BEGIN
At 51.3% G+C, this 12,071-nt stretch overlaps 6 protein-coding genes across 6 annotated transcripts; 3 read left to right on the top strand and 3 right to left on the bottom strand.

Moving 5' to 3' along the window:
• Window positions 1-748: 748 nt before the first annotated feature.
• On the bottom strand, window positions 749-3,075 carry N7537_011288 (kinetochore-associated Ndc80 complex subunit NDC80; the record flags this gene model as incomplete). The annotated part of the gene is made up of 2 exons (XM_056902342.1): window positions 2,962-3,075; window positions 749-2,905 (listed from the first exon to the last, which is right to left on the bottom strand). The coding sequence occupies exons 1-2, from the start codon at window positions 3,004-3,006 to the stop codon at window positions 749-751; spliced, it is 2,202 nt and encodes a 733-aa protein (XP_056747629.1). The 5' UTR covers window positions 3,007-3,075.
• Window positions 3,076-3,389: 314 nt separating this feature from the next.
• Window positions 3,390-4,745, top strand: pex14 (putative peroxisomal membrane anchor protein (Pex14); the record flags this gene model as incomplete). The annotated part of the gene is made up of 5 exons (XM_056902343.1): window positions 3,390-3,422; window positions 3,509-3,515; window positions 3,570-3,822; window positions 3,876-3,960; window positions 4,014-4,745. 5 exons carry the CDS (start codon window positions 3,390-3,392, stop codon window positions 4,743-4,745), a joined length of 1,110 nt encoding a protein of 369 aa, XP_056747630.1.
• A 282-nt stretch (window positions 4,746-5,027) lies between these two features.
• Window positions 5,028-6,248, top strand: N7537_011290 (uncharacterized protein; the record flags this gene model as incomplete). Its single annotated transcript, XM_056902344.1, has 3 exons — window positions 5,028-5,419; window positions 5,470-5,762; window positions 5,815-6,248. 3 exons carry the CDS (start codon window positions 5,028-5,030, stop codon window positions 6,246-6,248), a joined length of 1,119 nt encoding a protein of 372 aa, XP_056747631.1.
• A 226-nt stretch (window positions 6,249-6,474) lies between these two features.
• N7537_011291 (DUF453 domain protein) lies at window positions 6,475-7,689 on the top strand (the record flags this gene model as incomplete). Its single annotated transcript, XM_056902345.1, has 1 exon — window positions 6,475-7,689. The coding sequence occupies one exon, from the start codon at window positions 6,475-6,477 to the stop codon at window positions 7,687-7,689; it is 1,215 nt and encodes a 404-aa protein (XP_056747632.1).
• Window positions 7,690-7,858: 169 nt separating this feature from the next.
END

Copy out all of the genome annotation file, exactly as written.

At 51.3% G+C, this 12,071-nt stretch overlaps 6 protein-coding genes across 6 annotated transcripts; 3 read left to right on the top strand and 3 right to left on the bottom strand.

Moving 5' to 3' along the window:
• Window positions 1-748: 748 nt before the first annotated feature.
• On the bottom strand, window positions 749-3,075 carry N7537_011288 (kinetochore-associated Ndc80 complex subunit NDC80; the record flags this gene model as incomplete). The annotated part of the gene is made up of 2 exons (XM_056902342.1): window positions 2,962-3,075; window positions 749-2,905 (listed from the first exon to the last, which is right to left on the bottom strand). The coding sequence occupies exons 1-2, from the start codon at window positions 3,004-3,006 to the stop codon at window positions 749-751; spliced, it is 2,202 nt and encodes a 733-aa protein (XP_056747629.1). The 5' UTR covers window positions 3,007-3,075.
• Window positions 3,076-3,389: 314 nt separating this feature from the next.
• Window positions 3,390-4,745, top strand: pex14 (putative peroxisomal membrane anchor protein (Pex14); the record flags this gene model as incomplete). The annotated part of the gene is made up of 5 exons (XM_056902343.1): window positions 3,390-3,422; window positions 3,509-3,515; window positions 3,570-3,822; window positions 3,876-3,960; window positions 4,014-4,745. 5 exons carry the CDS (start codon window positions 3,390-3,392, stop codon window positions 4,743-4,745), a joined length of 1,110 nt encoding a protein of 369 aa, XP_056747630.1.
• A 282-nt stretch (window positions 4,746-5,027) lies between these two features.
• Window positions 5,028-6,248, top strand: N7537_011290 (uncharacterized protein; the record flags this gene model as incomplete). Its single annotated transcript, XM_056902344.1, has 3 exons — window positions 5,028-5,419; window positions 5,470-5,762; window positions 5,815-6,248. 3 exons carry the CDS (start codon window positions 5,028-5,030, stop codon window positions 6,246-6,248), a joined length of 1,119 nt encoding a protein of 372 aa, XP_056747631.1.
• A 226-nt stretch (window positions 6,249-6,474) lies between these two features.
• N7537_011291 (DUF453 domain protein) lies at window positions 6,475-7,689 on the top strand (the record flags this gene model as incomplete). Its single annotated transcript, XM_056902345.1, has 1 exon — window positions 6,475-7,689. The coding sequence occupies one exon, from the start codon at window positions 6,475-6,477 to the stop codon at window positions 7,687-7,689; it is 1,215 nt and encodes a 404-aa protein (XP_056747632.1).
• Window positions 7,690-7,858: 169 nt separating this feature from the next.